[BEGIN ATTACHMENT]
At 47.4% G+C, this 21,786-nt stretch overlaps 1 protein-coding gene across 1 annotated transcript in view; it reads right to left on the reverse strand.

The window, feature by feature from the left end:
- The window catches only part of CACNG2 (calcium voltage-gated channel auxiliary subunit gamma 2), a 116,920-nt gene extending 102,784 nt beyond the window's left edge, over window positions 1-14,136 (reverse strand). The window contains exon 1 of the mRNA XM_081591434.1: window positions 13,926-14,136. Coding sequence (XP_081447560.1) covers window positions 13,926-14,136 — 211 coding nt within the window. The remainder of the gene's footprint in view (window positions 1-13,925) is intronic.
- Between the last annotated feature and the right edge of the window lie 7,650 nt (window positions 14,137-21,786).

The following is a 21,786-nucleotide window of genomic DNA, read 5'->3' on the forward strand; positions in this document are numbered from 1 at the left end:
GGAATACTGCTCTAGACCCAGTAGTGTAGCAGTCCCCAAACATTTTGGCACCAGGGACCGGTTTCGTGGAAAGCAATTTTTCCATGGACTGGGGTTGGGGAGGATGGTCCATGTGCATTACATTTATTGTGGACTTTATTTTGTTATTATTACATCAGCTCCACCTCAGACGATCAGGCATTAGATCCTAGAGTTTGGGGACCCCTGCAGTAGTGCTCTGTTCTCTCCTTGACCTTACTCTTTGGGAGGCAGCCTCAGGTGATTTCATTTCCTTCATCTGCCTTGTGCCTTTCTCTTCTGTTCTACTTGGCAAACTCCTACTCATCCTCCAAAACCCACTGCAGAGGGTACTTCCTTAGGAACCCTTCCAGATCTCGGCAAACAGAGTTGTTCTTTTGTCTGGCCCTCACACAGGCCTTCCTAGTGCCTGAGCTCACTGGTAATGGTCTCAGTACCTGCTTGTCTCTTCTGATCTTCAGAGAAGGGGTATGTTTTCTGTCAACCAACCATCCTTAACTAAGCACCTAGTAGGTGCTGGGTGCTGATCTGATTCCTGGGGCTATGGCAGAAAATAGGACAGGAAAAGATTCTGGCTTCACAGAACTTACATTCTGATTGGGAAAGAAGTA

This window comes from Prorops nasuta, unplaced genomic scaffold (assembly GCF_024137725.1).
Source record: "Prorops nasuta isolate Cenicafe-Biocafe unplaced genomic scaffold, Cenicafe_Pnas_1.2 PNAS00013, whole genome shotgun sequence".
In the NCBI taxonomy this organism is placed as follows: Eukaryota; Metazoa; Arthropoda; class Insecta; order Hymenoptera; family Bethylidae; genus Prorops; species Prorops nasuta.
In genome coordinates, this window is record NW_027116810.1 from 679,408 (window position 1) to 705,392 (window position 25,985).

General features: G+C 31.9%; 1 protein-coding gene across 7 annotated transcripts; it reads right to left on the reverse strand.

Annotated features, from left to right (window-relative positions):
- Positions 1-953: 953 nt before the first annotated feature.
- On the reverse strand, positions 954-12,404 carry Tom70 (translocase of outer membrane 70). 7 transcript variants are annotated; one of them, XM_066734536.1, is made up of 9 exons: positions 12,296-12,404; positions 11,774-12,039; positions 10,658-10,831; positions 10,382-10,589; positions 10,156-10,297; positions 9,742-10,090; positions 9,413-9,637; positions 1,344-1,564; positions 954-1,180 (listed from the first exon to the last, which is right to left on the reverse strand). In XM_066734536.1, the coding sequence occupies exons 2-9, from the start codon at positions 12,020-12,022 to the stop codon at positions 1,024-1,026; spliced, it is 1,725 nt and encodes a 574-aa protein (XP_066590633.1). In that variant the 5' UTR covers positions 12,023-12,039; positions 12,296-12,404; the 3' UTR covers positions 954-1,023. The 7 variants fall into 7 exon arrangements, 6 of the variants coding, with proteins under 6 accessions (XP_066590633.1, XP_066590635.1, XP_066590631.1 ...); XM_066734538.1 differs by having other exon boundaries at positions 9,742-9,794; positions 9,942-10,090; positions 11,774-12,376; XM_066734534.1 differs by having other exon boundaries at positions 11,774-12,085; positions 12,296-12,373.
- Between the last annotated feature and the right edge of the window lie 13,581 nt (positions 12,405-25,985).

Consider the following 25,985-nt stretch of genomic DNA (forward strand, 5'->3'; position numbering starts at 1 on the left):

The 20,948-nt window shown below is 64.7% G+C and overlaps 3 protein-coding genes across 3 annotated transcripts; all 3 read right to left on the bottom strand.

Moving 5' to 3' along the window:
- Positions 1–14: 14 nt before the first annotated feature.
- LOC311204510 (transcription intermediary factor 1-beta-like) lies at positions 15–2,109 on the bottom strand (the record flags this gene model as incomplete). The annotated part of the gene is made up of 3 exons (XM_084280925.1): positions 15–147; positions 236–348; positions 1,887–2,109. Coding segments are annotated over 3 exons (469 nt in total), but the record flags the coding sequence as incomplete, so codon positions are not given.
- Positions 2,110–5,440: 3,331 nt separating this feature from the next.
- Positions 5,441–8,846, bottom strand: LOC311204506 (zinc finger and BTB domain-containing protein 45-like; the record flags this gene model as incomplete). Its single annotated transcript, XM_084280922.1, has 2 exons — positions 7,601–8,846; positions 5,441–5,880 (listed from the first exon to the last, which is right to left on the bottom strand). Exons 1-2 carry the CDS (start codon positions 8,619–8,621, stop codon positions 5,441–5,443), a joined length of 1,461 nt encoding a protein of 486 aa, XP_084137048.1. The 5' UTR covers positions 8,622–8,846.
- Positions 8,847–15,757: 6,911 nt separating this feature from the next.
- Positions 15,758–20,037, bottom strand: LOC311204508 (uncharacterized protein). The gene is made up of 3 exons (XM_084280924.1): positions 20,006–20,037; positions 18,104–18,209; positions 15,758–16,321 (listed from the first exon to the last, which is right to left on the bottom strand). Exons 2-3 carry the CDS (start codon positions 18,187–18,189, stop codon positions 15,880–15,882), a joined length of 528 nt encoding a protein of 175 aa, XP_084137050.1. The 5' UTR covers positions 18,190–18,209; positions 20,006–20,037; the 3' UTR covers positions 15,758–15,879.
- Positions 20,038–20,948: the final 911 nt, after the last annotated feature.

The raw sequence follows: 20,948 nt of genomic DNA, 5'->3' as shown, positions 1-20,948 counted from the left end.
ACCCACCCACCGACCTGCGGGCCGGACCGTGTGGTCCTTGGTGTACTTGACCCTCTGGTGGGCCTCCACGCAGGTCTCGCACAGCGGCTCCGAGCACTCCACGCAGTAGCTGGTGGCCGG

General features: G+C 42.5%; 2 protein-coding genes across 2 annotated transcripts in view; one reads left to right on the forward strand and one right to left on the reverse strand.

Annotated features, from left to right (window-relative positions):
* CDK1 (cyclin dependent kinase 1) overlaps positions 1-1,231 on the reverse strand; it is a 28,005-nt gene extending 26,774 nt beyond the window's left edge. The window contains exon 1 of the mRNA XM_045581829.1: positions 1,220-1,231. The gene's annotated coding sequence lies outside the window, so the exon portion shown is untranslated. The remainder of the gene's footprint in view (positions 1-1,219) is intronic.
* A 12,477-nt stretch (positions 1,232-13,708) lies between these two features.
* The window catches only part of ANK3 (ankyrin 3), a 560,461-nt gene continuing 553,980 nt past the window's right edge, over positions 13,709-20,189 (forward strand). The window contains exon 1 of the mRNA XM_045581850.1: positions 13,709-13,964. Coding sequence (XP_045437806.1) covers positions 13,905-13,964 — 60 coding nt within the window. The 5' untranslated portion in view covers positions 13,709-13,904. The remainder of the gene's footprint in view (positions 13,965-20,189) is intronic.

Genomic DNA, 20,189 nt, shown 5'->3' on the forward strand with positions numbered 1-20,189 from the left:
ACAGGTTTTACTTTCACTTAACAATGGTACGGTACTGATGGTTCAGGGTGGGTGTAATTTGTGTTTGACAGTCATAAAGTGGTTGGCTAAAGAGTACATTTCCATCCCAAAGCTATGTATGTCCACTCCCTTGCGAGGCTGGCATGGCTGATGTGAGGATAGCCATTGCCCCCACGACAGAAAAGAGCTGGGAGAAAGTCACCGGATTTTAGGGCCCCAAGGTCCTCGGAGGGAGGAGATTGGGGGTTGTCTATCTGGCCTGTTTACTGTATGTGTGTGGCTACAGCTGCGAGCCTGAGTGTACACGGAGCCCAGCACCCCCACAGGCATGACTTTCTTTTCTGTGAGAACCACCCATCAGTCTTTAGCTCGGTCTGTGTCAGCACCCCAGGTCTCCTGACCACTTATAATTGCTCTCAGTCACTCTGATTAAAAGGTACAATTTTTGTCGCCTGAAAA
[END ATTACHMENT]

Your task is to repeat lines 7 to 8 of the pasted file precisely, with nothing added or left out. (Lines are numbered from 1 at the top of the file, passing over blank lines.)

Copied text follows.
This window comes from Prorops nasuta, unplaced genomic scaffold (assembly GCF_024137725.1).
Source record: "Prorops nasuta isolate Cenicafe-Biocafe unplaced genomic scaffold, Cenicafe_Pnas_1.2 PNAS00013, whole genome shotgun sequence".